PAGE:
Should we care about the work of Leo Strauss, even if there is no there there?
Kenneth B. McIntyre explains why we should:
When writing about the work of an academic historian or philosopher—as opposed to a polemicist, a politician, or a popularizer—there is an obvious threshold question with which to begin: is the writer’s work intrinsically interesting or compelling in some way? If this question is answered in the negative, then there is usually no reason to carry on.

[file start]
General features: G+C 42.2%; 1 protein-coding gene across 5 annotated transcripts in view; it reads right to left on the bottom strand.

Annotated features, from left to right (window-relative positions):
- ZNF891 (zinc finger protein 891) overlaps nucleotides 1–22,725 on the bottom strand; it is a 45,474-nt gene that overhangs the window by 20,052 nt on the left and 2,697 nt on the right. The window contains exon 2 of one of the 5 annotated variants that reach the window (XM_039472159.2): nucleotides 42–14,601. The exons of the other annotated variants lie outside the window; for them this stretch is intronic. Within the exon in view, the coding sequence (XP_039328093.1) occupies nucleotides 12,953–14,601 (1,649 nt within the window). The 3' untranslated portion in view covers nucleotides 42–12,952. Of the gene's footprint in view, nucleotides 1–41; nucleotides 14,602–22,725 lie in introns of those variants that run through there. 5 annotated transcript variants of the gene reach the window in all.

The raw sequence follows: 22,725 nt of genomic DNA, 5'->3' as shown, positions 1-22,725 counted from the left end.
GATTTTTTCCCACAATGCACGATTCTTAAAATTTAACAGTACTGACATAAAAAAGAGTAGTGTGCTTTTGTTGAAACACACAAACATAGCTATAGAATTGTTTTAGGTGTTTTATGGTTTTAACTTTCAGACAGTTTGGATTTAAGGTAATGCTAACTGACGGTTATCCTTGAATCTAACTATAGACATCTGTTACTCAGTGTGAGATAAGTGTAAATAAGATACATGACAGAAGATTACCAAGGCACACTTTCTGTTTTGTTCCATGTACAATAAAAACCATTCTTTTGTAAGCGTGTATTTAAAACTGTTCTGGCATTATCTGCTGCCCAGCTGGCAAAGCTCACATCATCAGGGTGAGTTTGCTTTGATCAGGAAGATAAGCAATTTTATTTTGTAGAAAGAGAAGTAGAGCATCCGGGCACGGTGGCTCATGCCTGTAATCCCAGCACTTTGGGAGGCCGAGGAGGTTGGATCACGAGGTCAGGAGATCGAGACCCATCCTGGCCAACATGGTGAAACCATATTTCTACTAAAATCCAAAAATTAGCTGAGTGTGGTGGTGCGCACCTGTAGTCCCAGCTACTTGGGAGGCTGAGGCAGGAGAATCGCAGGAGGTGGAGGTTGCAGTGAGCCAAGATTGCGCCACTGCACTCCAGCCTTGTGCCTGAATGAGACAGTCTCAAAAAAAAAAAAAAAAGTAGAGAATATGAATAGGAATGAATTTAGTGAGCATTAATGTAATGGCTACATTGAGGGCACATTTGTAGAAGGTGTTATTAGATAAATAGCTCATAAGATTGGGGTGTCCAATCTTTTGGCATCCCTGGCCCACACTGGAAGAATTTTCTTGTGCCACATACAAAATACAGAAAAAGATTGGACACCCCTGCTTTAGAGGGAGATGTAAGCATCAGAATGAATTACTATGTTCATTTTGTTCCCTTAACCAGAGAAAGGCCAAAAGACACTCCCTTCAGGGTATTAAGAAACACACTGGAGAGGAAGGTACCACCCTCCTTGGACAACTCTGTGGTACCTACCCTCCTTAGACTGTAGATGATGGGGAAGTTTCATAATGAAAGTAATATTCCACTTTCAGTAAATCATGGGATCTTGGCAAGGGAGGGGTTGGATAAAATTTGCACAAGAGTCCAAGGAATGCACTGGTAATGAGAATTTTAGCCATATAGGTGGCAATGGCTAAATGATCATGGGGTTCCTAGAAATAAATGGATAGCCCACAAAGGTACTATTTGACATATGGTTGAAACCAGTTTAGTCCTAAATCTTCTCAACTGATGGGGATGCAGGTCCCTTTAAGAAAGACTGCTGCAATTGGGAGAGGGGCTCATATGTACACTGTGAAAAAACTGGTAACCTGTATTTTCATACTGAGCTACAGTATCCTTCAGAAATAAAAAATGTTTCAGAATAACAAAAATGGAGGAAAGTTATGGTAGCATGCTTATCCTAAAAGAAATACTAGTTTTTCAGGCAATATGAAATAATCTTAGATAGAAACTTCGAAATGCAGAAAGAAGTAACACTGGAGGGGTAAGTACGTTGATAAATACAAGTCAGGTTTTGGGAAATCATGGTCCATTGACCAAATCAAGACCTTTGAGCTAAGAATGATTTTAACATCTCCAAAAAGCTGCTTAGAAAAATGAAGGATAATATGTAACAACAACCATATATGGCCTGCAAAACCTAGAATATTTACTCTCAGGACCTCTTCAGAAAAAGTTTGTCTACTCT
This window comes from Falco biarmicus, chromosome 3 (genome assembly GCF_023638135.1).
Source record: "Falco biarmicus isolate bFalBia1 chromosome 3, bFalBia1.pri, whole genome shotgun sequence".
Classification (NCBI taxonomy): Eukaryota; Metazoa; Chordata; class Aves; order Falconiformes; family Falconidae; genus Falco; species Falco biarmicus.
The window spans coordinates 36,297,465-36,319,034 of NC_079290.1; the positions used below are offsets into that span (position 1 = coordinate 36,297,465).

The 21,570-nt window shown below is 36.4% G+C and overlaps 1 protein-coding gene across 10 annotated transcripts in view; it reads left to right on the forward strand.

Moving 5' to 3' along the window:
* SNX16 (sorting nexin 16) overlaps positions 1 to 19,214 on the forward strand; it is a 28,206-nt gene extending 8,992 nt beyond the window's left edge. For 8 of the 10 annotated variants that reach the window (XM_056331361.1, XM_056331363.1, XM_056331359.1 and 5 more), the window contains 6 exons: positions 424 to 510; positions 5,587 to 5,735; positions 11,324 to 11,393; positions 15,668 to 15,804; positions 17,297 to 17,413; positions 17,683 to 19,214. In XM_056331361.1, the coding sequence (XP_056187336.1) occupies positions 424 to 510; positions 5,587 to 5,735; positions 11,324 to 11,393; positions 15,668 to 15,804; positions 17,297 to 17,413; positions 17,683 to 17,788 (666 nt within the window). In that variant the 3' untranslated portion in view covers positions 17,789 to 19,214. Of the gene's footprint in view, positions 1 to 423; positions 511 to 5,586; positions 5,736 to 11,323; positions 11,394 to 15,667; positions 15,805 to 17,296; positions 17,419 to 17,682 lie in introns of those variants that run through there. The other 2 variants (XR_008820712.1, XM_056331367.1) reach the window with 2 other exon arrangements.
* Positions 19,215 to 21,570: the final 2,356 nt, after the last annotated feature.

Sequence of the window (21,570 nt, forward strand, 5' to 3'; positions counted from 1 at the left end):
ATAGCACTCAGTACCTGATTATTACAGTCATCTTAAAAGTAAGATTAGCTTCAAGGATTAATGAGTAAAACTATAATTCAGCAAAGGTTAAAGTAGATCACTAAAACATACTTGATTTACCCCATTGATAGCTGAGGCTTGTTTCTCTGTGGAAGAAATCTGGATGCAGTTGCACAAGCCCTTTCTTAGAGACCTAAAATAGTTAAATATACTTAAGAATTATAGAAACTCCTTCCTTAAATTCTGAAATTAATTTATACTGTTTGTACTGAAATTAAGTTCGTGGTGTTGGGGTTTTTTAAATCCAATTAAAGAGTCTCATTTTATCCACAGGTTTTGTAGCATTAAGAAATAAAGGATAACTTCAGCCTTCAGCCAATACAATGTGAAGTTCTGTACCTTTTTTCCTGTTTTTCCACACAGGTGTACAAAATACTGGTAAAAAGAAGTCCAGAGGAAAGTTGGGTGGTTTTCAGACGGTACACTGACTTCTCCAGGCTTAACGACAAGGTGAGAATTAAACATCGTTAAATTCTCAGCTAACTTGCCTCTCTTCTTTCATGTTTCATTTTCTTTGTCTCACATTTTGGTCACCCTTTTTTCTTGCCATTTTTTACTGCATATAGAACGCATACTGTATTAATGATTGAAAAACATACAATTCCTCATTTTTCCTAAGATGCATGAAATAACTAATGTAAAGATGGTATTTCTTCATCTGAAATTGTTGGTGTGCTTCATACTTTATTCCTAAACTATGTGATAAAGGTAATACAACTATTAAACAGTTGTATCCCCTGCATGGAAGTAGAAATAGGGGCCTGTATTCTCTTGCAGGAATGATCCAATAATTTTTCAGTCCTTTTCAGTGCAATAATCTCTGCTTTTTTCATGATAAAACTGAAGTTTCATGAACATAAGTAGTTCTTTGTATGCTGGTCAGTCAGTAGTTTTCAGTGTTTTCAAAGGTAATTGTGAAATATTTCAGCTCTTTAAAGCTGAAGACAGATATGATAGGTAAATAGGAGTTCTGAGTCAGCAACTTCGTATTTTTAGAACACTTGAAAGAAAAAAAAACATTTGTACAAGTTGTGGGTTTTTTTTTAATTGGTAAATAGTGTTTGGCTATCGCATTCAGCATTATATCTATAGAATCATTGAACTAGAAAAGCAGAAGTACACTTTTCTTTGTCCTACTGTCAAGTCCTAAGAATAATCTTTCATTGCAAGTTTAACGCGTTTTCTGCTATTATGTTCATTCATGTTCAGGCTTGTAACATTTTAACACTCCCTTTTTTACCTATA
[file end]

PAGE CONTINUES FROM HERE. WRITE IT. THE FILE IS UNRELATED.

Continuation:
The strange case of Leo Strauss, however, proves that there are definite exceptions to this rule. Strauss’s work is almost universally dismissed by philosophers and historians, yet he has attracted a following amongst political theorists (hybrid creatures most often associated with political science departments) and neoconservative political activists. So, while the verdict on the intellectual importance of Strauss’s historico-philosophical work has been that, like Gertrude Stein’s Oakland, there is no there there, the practical influence of Strauss, its manifestation as Straussianism, and Straussianism’s connection with neoconservatism still present themselves as intriguing problems in contemporary American intellectual history.